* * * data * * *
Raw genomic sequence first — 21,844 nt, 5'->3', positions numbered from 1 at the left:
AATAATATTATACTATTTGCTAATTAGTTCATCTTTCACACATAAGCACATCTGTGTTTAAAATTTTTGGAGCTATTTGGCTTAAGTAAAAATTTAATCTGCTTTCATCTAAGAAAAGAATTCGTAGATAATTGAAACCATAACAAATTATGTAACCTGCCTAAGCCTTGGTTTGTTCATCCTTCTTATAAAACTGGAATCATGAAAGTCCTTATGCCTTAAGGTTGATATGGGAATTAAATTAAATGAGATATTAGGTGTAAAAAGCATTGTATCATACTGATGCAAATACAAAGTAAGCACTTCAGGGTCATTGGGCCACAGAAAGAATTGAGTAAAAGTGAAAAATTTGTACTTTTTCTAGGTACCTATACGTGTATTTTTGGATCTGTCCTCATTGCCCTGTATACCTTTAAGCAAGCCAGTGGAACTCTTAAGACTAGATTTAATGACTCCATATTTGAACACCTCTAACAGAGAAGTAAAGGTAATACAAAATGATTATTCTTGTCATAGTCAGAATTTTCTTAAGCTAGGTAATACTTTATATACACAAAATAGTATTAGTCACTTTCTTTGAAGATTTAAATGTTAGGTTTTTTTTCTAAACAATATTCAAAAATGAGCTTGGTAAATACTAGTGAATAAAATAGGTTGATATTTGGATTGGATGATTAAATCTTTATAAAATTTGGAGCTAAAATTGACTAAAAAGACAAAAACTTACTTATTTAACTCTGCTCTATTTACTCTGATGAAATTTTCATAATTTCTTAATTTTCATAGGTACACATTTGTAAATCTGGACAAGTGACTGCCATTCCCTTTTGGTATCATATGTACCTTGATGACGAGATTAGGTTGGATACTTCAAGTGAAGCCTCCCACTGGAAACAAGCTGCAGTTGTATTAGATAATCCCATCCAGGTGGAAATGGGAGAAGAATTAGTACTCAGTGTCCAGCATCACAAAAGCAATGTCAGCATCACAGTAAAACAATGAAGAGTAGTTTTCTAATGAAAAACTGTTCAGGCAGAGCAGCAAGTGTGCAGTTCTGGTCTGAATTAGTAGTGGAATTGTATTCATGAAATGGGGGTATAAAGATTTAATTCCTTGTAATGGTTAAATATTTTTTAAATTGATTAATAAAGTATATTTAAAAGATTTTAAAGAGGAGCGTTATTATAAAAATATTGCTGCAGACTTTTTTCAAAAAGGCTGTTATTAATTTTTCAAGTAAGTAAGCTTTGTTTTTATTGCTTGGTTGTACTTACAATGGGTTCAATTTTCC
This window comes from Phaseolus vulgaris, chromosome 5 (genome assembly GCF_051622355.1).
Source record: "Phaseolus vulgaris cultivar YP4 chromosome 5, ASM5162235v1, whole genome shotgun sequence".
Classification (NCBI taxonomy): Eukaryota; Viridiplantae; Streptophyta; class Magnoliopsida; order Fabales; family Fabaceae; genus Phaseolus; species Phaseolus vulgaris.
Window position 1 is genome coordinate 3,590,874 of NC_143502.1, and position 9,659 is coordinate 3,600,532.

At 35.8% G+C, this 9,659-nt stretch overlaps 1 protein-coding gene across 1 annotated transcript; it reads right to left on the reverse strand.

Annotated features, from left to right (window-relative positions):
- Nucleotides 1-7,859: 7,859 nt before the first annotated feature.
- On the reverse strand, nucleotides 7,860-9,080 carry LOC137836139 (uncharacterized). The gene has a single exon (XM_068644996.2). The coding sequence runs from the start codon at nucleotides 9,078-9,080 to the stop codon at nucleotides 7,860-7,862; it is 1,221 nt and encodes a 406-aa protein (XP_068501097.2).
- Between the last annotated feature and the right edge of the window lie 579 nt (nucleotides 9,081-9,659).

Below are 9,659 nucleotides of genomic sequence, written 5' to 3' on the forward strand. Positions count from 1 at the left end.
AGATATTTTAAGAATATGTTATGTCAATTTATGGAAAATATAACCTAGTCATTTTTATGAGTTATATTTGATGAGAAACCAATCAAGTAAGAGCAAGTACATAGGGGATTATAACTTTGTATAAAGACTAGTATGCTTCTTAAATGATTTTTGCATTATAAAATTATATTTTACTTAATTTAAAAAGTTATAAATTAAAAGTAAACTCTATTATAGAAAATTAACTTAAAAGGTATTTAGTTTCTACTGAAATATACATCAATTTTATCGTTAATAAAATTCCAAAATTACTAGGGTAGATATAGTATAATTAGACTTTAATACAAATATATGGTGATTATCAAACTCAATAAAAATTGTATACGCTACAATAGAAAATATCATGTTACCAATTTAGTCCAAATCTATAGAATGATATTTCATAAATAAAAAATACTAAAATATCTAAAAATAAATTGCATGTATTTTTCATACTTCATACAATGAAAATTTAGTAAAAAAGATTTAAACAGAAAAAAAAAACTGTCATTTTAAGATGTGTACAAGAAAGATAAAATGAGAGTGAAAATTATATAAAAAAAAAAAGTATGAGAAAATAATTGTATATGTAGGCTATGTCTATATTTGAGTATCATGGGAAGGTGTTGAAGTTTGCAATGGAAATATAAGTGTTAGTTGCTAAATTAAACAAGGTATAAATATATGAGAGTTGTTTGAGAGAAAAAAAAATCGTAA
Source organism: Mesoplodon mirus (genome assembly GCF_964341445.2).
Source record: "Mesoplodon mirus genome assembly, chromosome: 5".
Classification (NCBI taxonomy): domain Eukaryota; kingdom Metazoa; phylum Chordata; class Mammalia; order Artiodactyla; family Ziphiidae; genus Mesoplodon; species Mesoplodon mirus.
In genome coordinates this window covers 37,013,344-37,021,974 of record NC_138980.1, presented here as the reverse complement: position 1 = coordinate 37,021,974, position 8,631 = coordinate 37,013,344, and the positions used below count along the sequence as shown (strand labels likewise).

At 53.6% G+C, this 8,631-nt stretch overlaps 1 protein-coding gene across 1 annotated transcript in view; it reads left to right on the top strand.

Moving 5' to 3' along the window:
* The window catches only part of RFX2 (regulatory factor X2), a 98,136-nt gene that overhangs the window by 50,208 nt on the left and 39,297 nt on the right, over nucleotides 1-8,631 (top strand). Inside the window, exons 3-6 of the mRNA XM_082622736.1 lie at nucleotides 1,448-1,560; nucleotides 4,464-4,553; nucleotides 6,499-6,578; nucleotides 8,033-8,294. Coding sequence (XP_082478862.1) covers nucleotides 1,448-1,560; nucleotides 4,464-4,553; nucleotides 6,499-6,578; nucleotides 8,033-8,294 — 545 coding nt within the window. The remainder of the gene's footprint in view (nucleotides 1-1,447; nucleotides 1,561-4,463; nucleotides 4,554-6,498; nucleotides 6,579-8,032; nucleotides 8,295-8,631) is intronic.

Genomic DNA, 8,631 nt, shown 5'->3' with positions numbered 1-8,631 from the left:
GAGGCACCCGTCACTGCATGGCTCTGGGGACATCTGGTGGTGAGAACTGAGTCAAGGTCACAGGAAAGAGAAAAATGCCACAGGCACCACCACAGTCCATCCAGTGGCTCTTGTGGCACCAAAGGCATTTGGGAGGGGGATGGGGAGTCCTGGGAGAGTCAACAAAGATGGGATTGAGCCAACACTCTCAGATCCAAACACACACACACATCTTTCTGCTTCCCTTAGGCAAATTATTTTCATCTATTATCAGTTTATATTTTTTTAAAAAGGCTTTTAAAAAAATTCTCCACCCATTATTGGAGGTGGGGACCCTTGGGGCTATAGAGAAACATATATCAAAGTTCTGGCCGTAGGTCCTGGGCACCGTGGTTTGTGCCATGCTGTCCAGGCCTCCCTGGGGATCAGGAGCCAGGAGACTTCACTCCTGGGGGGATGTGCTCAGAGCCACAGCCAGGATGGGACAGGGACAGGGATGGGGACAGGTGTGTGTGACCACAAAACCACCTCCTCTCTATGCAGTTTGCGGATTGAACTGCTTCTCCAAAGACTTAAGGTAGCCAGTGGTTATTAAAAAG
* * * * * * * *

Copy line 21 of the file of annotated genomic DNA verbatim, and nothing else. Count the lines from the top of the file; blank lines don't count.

Genomic DNA, 8,631 nt, shown 5'->3' with positions numbered 1-8,631 from the left: